“We have been working with the local officials and with guidance from the CDC to develop an appropriate reopening plan for Urban Air Lake Grove. After careful consideration, we decided to reopen our park with new health, physical distancing and capacity protocols and new ticketing procedures,” said Keith Handler, Co-Owner of Urban Air Lake Grove. “We believe in the power of enriching lives and creating joy through healthy, active play, and we have been working tirelessly to prepare to welcome you back into a clean, safe and fun family environment. We have always maintained stringent cleaning procedures that we are proud of and we’ve heightened our standards and protocols to keep you and our employees healthy and safe.”

In addition to the wall-to-wall trampoline adventures, adrenaline junkies will thrill to experience the following attractions:

  • High Ropes, an obstacle course in the sky;
  • Spin Zone Bumper Cars, where you can bump into your friends and send them into an uncontrolled spin;
  • The Drop Zone, an enormous inflatable landing pad perched below a series of trampolines;
  • The Runway Tumble Track, a unique attraction for flips, handsprings and cartwheels;
  • The Slam Dunk Zone, which allows guests to emulate their favorite basketball heroes with a trampoline-induced slam dunk of their own; and
  • Urban Air’s exclusive Urban Warrior Course™ and Battle Beam.

Urban Air also features the Urban Café, with food, drinks and snacks available for purchase. The location is available for birthday parties, corporate retreats, team building and private events.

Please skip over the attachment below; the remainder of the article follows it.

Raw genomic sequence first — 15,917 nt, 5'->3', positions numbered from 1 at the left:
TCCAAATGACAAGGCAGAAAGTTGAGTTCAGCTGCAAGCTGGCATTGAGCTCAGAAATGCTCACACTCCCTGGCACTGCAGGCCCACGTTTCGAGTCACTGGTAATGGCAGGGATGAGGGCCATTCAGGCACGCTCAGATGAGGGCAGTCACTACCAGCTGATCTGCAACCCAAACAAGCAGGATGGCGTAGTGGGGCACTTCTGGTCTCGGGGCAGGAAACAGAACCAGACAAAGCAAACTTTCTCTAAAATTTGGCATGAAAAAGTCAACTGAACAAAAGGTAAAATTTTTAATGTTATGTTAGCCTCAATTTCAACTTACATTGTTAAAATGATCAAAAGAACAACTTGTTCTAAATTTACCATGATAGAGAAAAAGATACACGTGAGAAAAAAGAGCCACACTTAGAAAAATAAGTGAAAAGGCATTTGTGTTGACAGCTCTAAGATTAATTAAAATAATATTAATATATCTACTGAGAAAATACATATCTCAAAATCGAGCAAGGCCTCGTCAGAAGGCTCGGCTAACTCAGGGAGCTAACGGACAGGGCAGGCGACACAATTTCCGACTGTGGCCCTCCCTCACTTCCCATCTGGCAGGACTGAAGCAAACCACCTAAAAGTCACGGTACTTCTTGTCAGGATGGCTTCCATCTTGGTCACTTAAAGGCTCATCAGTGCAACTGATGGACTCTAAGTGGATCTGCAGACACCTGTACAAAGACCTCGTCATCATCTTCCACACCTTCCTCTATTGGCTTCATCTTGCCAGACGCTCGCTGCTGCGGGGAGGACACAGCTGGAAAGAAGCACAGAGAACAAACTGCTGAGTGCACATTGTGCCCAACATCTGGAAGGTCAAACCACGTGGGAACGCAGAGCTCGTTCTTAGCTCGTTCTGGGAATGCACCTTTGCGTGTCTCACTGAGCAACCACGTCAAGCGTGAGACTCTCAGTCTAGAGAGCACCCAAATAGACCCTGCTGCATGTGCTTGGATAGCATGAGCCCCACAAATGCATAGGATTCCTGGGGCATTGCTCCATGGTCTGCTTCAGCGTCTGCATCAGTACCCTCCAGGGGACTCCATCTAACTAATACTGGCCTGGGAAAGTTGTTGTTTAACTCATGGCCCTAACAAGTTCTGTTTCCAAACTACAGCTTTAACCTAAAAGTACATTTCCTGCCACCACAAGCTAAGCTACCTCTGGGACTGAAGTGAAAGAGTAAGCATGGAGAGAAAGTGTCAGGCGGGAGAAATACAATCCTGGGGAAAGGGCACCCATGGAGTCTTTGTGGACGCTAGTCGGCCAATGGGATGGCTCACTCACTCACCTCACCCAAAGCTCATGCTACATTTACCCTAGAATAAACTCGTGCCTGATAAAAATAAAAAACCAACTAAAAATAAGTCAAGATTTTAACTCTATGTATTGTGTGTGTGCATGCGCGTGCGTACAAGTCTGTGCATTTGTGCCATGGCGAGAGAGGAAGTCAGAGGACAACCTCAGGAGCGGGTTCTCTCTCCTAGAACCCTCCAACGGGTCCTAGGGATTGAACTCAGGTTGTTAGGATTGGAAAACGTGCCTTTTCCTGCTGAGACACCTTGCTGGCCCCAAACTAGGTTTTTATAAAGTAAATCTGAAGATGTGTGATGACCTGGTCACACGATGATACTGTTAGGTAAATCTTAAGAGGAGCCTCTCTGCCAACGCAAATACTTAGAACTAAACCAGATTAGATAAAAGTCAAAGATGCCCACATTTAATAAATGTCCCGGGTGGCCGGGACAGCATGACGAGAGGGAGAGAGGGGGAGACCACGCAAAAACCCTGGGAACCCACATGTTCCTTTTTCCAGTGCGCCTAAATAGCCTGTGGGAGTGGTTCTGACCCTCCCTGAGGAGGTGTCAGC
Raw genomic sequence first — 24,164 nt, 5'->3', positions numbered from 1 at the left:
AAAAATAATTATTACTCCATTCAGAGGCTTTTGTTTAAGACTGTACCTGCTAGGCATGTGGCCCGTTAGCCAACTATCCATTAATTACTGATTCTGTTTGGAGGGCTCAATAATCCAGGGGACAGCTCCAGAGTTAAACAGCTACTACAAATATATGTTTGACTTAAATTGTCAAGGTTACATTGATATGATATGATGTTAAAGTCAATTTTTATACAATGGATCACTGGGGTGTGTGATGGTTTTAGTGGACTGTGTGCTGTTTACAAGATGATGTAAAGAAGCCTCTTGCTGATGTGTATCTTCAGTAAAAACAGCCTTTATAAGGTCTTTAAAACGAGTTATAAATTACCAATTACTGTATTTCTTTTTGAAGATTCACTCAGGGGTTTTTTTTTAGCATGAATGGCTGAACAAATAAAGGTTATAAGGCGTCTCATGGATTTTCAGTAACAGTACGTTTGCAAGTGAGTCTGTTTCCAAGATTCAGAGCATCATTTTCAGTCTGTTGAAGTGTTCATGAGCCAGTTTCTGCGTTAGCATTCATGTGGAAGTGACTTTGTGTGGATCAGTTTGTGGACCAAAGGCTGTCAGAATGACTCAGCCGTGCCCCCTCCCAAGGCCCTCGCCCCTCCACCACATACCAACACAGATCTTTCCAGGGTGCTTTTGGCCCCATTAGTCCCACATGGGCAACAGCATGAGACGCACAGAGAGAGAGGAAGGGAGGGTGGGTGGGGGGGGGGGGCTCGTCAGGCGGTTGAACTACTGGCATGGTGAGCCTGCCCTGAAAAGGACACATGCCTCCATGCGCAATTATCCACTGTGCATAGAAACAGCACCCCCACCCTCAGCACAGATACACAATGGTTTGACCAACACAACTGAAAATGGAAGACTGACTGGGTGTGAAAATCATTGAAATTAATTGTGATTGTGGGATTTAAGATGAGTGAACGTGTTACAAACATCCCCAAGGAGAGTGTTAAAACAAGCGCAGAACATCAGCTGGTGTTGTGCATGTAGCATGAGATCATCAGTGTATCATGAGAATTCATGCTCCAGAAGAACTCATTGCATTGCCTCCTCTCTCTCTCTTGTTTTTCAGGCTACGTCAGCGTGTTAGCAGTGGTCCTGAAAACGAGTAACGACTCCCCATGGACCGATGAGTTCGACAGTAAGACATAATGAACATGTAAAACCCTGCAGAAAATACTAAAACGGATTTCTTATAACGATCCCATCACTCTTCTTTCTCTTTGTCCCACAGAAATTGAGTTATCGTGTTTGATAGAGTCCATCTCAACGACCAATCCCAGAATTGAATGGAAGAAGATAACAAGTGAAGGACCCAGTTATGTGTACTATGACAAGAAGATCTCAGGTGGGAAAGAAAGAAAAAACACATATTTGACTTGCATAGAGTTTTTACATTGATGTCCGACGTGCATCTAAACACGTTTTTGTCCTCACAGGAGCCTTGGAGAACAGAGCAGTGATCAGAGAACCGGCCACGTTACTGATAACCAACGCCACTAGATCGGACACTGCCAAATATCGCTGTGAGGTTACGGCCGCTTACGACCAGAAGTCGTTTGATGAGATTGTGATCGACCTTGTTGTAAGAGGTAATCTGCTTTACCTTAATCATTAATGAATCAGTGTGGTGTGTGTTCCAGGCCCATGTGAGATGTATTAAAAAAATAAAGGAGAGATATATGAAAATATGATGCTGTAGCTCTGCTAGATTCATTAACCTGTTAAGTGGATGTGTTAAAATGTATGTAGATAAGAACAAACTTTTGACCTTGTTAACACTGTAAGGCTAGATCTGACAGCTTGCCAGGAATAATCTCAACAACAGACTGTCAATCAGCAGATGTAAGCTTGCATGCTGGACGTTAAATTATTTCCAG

For more information, call 631-861-4125 or visit www.urbanairtrampolinepark.com.

Photos courtesy of Urban Air Lake Grove

Vanderbilt Movie Night

Suffolk County Vanderbilt Museum, 180 Little Neck Road, Centerport continues its outdoor movie night series with a screening of “Ice Age” (Rated PG) tonight and Sept. 12 at 8 p.m. Admission for those who sit in their cars is $40 per carload, $34 for members. Bring lawn chairs and sit outside: admission is $30 per carload, $24 for members. Feel free to bring a blanket and arrive at 7 p.m. to picnic on the lawn. Snacks and ice cream will be available for purchase. Tickets for this fundraising event are available online only at www.vanderbiltmuseum.org. No tickets will be sold at the gate. Questions? Call 854-5579.

 

By Heidi Sutton

Doot Ba Da Ba Da Doot Doot Dah! Zip! Boink! Hubba-wha!? Guess what show is back in town?

Through Sept. 13, the Smithtown Center for the Performing Arts presents a socially distanced outdoor production of Mo Willems’ Elephant & Piggie’s ‘We’re In a Play!’ on the grounds of the Smithtown Historical Society. The author’s award-winning, best-selling children’s books about Gerald the elephant and his “bestus” friend, a pig named Piggie, fly off the pages and on to the stage for an adorable musical experience young children will love.